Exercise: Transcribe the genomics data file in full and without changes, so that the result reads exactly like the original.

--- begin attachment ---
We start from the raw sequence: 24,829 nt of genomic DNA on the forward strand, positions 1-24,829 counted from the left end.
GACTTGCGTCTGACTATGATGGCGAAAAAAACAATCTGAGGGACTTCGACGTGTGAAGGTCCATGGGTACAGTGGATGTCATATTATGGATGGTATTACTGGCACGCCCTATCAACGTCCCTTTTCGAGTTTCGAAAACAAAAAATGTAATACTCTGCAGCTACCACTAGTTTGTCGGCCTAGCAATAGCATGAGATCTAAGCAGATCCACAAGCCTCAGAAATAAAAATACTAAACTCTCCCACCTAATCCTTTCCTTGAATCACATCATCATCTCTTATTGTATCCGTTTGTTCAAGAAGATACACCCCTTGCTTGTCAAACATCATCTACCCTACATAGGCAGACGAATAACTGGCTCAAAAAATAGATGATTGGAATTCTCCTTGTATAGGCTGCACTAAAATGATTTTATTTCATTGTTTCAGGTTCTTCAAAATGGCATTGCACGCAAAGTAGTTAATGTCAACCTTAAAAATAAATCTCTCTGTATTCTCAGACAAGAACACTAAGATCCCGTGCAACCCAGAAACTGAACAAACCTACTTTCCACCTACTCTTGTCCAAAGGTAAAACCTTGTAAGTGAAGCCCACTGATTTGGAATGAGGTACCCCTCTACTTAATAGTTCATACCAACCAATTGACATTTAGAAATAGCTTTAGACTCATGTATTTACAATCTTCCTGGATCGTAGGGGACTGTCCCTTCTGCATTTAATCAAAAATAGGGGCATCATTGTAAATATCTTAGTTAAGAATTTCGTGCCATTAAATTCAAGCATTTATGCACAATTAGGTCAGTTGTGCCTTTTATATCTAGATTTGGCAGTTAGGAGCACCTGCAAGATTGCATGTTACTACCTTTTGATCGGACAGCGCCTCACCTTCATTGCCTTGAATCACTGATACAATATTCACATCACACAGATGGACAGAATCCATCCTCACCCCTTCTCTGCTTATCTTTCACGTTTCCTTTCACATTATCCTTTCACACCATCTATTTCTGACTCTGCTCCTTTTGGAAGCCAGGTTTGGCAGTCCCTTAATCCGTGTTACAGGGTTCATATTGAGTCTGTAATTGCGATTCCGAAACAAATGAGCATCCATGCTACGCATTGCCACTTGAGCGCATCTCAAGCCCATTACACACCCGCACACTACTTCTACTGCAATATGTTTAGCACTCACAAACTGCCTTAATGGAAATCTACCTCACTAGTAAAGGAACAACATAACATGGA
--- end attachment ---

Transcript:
We start from the raw sequence: 24,829 nt of genomic DNA on the forward strand, positions 1-24,829 counted from the left end.
GACTTGCGTCTGACTATGATGGCGAAAAAAACAATCTGAGGGACTTCGACGTGTGAAGGTCCATGGGTACAGTGGATGTCATATTATGGATGGTATTACTGGCACGCCCTATCAACGTCCCTTTTCGAGTTTCGAAAACAAAAAATGTAATACTCTGCAGCTACCACTAGTTTGTCGGCCTAGCAATAGCATGAGATCTAAGCAGATCCACAAGCCTCAGAAATAAAAATACTAAACTCTCCCACCTAATCCTTTCCTTGAATCACATCATCATCTCTTATTGTATCCGTTTGTTCAAGAAGATACACCCCTTGCTTGTCAAACATCATCTACCCTACATAGGCAGACGAATAACTGGCTCAAAAAATAGATGATTGGAATTCTCCTTGTATAGGCTGCACTAAAATGATTTTATTTCATTGTTTCAGGTTCTTCAAAATGGCATTGCACGCAAAGTAGTTAATGTCAACCTTAAAAATAAATCTCTCTGTATTCTCAGACAAGAACACTAAGATCCCGTGCAACCCAGAAACTGAACAAACCTACTTTCCACCTACTCTTGTCCAAAGGTAAAACCTTGTAAGTGAAGCCCACTGATTTGGAATGAGGTACCCCTCTACTTAATAGTTCATACCAACCAATTGACATTTAGAAATAGCTTTAGACTCATGTATTTACAATCTTCCTGGATCGTAGGGGACTGTCCCTTCTGCATTTAATCAAAAATAGGGGCATCATTGTAAATATCTTAGTTAAGAATTTCGTGCCATTAAATTCAAGCATTTATGCACAATTAGGTCAGTTGTGCCTTTTATATCTAGATTTGGCAGTTAGGAGCACCTGCAAGATTGCATGTTACTACCTTTTGATCGGACAGCGCCTCACCTTCATTGCCTTGAATCACTGATACAATATTCACATCACACAGATGGACAGAATCCATCCTCACCCCTTCTCTGCTTATCTTTCACGTTTCCTTTCACATTATCCTTTCACACCATCTATTTCTGACTCTGCTCCTTTTGGAAGCCAGGTTTGGCAGTCCCTTAATCCGTGTTACAGGGTTCATATTGAGTCTGTAATTGCGATTCCGAAACAAATGAGCATCCATGCTACGCATTGCCACTTGAGCGCATCTCAAGCCCATTACACACCCGCACACTACTTCTACTGCAATATGTTTAGCACTCACAAACTGCCTTAATGGAAATCTACCTCACTAGTAAAGGAACAACATAACATGGA